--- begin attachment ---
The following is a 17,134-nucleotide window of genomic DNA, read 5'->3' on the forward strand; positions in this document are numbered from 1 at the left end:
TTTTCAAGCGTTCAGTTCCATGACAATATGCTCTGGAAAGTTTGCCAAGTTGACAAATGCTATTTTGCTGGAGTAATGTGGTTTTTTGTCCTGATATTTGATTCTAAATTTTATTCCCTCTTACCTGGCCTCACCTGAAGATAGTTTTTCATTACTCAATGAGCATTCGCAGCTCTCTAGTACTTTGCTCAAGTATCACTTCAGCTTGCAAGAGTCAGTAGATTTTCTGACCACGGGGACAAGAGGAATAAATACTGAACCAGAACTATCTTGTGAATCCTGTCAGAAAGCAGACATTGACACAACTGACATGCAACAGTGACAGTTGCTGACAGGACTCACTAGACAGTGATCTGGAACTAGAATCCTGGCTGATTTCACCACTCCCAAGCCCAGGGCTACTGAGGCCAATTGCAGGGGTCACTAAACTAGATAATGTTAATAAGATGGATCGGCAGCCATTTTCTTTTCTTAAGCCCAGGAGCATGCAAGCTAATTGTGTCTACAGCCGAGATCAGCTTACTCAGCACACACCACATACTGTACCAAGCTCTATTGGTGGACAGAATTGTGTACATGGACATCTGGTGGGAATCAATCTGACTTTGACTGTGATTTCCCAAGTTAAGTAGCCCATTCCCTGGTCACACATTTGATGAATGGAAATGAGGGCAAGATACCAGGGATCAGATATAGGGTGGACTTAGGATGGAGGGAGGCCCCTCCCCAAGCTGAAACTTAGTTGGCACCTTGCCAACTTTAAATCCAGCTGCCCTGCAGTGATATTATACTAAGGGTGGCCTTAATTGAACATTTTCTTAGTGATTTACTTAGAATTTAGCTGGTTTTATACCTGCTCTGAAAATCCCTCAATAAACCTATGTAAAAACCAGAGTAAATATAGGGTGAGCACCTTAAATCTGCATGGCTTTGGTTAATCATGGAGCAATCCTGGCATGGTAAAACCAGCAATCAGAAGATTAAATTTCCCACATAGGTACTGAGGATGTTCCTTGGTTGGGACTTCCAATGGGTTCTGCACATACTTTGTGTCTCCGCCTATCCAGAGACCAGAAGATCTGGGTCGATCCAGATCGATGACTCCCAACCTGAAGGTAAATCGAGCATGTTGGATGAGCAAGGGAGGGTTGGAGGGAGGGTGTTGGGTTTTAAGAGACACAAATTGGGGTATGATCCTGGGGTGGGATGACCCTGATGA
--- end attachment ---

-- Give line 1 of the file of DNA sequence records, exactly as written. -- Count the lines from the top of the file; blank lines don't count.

The following is a 17,134-nucleotide window of genomic DNA, read 5'->3' on the forward strand; positions in this document are numbered from 1 at the left end: